The legal definition of malice is wrongful intent. Malice may be present, even when a Colorado defendant has no plan to take another person’s life. Severe charges are possible when a defendant knowingly engages in a dangerous activity, like drunk driving, that is indifferent to the safety of others.
A 40-year-old Colorado man is accused of causing the recent death of an Aurora high school senior in a DUI accident. Authorities said the repeat offender had at least two earlier DUI arrests, drove without a valid license and lived illegally in the U.S. A chemical test showed the driver’s blood alcohol content level the night of the accident exceeded the state limit by four times.
Police reports said the intoxicated SUV driver ran an Aurora red light and crashed into the teen’s car. The 17-year-old driver died, just weeks ahead of high school graduation. The SUV driver then reportedly tried to drive away from the fatal accident scene.
The defendant was charged with DUI for a third or subsequent offense, separate charges for DUI and reckless vehicular homicide and first-degree murder for “extreme indifference.” Colorado statute 18:3-102 describes indifference to killing as “an attitude of universal malice” through conscious engagement of life-threatening behavior. First-degree murder is a class 1 felony, punishable by death or life imprisonment.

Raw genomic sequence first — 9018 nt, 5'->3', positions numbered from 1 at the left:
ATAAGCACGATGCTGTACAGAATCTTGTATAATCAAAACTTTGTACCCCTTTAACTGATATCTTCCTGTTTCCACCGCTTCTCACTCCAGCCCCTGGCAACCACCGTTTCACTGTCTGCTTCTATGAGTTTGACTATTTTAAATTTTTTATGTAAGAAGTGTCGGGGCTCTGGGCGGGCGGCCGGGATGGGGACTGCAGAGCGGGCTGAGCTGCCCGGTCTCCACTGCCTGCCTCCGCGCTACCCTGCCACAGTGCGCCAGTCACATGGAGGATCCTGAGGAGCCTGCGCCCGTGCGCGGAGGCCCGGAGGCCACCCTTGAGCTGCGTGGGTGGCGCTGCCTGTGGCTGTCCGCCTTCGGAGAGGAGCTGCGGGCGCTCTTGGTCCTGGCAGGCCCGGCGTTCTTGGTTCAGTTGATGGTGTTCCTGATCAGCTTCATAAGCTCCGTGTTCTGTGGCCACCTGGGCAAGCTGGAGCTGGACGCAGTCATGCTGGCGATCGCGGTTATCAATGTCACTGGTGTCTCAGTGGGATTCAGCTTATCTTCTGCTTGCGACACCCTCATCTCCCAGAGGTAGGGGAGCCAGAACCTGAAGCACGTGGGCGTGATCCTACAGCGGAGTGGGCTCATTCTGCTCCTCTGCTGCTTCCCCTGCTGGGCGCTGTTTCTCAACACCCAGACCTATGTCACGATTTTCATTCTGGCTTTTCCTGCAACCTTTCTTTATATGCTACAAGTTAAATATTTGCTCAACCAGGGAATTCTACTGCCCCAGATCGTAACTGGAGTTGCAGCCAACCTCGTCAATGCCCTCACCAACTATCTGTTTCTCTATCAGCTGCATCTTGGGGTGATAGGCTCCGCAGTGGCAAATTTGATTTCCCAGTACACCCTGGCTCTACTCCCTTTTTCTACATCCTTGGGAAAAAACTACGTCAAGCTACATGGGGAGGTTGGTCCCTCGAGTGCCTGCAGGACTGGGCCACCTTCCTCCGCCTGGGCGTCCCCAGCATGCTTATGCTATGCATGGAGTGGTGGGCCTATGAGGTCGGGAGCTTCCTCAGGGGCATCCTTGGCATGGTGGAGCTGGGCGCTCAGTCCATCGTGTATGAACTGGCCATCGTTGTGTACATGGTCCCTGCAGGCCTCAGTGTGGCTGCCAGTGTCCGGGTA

Vehicular homicide crimes, under state statute 18:3-106, are divided into alcohol-related and reckless driving categories. DUI homicide is a strict liability offense, which absolves prosecutors from having to establish the defendant’s intent. DUI homicide, a class 3 felony, is a more serious charge than reckless homicide, a class 4 felony, although both carry serious possible consequences.
Colorado criminal defendants frequently are overwhelmed by the legal process. Defendants may not be aware of the severity of charges they face or understand their civil rights. An attorney informs and protects defendants, while creating a defense strategy to minimize legal damage.
Source: The Denver Post, “Suspected DUI driver charged with murder in Aurora teen’s death” Kieran Nicholson and Zahira Torres, Mar. 31, 2014